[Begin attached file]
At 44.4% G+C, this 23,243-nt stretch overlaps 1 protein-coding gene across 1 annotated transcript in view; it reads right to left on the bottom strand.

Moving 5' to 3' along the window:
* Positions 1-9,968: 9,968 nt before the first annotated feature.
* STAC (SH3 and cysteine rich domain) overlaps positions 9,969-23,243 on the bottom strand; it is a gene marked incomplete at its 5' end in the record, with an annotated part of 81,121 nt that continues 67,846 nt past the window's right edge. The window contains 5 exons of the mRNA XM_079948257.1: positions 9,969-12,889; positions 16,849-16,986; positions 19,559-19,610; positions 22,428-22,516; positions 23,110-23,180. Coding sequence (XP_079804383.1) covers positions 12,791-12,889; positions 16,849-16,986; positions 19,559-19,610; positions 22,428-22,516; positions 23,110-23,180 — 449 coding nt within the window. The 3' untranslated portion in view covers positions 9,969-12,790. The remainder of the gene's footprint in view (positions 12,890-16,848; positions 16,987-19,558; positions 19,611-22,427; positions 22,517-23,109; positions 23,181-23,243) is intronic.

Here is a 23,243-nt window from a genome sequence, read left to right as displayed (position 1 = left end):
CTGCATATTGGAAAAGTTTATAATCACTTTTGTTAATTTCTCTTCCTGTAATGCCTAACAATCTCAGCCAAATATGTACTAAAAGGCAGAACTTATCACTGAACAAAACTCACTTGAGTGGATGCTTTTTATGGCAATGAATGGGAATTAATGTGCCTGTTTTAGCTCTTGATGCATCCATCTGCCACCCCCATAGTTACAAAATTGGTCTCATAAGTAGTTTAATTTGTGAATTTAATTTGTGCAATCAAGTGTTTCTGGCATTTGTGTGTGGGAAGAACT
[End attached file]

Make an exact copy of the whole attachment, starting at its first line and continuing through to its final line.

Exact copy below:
At 44.4% G+C, this 23,243-nt stretch overlaps 1 protein-coding gene across 1 annotated transcript in view; it reads right to left on the bottom strand.

Moving 5' to 3' along the window:
* Positions 1-9,968: 9,968 nt before the first annotated feature.
* STAC (SH3 and cysteine rich domain) overlaps positions 9,969-23,243 on the bottom strand; it is a gene marked incomplete at its 5' end in the record, with an annotated part of 81,121 nt that continues 67,846 nt past the window's right edge. The window contains 5 exons of the mRNA XM_079948257.1: positions 9,969-12,889; positions 16,849-16,986; positions 19,559-19,610; positions 22,428-22,516; positions 23,110-23,180. Coding sequence (XP_079804383.1) covers positions 12,791-12,889; positions 16,849-16,986; positions 19,559-19,610; positions 22,428-22,516; positions 23,110-23,180 — 449 coding nt within the window. The 3' untranslated portion in view covers positions 9,969-12,790. The remainder of the gene's footprint in view (positions 12,890-16,848; positions 16,987-19,558; positions 19,611-22,427; positions 22,517-23,109; positions 23,181-23,243) is intronic.

Here is a 23,243-nt window from a genome sequence, read left to right as displayed (position 1 = left end):
CTGCATATTGGAAAAGTTTATAATCACTTTTGTTAATTTCTCTTCCTGTAATGCCTAACAATCTCAGCCAAATATGTACTAAAAGGCAGAACTTATCACTGAACAAAACTCACTTGAGTGGATGCTTTTTATGGCAATGAATGGGAATTAATGTGCCTGTTTTAGCTCTTGATGCATCCATCTGCCACCCCCATAGTTACAAAATTGGTCTCATAAGTAGTTTAATTTGTGAATTTAATTTGTGCAATCAAGTGTTTCTGGCATTTGTGTGTGGGAAGAACT